A joint report on national cancer statistics recently revealed that rates of death in the United States from all cancers for men and women continued to decline between 2003 and 2007, the most recent reporting period available. This is according to the latest Annual Report to the Nation on the Status of Cancer, which is published by researchers from the North American Association of Central Cancer Registries, the National Cancer Institute, the Centers for Disease Control and Prevention and the American Cancer Society.
The report also finds that the combined overall rate of new cancer diagnoses for men and women decreased an average of slightly less than 1 percent per year for the same period. The drop in cancer death rates continues a trend that began in the early 1990s.
While this is obviously positive news, there is still a great deal of work left to be done. Alabama has one of the highest rates of cancer mortality in the nation. In 2010, Alabama was estimated to have had 23,640 new cases of cancer and 10,150 deaths from the disease, excluding basal- and squamous-cell skin cancers.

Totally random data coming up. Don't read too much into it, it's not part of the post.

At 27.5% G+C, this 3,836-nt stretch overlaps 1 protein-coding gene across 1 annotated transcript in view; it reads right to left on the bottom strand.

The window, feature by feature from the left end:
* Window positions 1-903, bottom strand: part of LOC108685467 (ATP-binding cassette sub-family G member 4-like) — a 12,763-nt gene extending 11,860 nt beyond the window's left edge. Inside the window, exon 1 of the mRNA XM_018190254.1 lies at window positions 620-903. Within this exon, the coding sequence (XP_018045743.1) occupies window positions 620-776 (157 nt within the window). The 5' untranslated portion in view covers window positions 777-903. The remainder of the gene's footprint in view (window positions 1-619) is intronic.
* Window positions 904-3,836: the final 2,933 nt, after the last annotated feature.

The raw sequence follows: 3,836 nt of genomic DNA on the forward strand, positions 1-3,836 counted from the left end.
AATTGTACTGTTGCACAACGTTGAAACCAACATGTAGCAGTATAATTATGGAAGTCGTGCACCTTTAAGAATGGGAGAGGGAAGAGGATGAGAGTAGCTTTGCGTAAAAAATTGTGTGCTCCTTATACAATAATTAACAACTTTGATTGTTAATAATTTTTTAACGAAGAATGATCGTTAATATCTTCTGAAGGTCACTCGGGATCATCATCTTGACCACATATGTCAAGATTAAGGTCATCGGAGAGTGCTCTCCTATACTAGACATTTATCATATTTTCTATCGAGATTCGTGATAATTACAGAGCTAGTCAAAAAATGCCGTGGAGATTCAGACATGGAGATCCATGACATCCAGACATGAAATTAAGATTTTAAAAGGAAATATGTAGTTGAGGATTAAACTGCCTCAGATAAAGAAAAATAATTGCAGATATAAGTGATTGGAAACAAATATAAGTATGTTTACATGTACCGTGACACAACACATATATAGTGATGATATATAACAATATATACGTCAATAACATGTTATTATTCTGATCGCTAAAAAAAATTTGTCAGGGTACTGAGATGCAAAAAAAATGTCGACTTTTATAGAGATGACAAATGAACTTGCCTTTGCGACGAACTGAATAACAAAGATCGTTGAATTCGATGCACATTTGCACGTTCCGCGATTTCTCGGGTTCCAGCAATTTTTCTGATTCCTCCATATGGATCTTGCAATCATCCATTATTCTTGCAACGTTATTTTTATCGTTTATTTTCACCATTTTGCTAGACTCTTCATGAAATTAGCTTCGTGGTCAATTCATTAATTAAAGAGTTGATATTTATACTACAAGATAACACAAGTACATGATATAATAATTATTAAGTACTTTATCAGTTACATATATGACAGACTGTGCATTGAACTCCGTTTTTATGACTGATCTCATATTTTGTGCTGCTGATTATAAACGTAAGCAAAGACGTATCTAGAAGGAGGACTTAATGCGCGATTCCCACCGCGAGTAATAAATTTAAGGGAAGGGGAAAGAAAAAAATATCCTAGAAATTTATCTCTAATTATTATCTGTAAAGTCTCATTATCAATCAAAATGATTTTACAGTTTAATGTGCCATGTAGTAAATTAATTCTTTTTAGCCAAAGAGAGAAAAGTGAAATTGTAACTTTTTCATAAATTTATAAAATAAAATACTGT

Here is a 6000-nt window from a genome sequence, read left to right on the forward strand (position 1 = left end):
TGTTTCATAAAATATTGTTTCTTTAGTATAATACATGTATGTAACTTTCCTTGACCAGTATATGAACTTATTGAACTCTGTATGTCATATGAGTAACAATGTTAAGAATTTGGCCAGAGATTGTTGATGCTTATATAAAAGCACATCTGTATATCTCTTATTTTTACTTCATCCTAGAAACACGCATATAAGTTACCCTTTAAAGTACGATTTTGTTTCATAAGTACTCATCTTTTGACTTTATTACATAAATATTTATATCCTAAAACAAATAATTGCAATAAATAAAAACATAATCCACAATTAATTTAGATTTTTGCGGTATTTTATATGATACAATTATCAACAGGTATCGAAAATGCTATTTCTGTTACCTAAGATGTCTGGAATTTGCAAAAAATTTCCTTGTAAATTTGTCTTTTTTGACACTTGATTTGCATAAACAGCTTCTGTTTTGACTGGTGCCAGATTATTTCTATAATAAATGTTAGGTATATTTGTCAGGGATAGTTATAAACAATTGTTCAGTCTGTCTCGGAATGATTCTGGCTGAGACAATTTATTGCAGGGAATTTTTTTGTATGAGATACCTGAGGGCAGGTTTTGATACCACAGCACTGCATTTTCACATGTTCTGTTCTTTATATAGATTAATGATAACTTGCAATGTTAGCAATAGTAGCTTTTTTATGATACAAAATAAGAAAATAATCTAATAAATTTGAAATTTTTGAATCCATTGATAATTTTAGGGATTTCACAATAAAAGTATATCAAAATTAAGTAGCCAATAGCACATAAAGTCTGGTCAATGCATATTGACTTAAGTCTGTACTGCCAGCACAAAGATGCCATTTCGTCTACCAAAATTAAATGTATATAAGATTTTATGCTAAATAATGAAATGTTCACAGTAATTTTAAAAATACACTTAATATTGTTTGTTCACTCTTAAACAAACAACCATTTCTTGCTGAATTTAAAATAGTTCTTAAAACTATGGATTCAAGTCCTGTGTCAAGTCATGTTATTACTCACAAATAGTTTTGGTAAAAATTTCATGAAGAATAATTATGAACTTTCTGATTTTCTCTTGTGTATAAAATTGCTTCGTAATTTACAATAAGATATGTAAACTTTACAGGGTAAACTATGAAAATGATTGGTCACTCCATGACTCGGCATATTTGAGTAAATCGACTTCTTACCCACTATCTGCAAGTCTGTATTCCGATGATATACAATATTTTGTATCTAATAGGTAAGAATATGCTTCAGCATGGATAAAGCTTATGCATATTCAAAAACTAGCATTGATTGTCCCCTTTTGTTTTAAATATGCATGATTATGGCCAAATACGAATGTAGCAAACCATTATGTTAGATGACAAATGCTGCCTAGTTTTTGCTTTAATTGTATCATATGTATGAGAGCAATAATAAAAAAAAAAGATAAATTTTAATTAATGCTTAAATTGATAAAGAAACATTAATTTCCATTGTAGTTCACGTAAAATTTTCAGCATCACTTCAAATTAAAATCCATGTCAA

Take, for example, lung cancer. Alabama has one of the highest rates of this disease in the nation, yet we as a state are doing very little to address this. Lung cancer deaths in Alabama could be significantly reduced by enacting a statewide smoke-free environment while also substantially raising the tobacco tax. This would potentially be one of the most impactful sets of laws that our state legislature could enact.
We are proud that the UAB Comprehensive Cancer Center is at the forefront in leading the fight against cancer. As one of only 40 comprehensive cancer centers in the United States, we are able to contribute significantly to the discoveries that are helping to lower cancer rates. Our scientists are working every day to make our vision a reality. And that is a world where cancer is no longer a major public health problem.
This report is a step in the right direction. But the walk isn't over yet.
-Ed Partridge, M.D.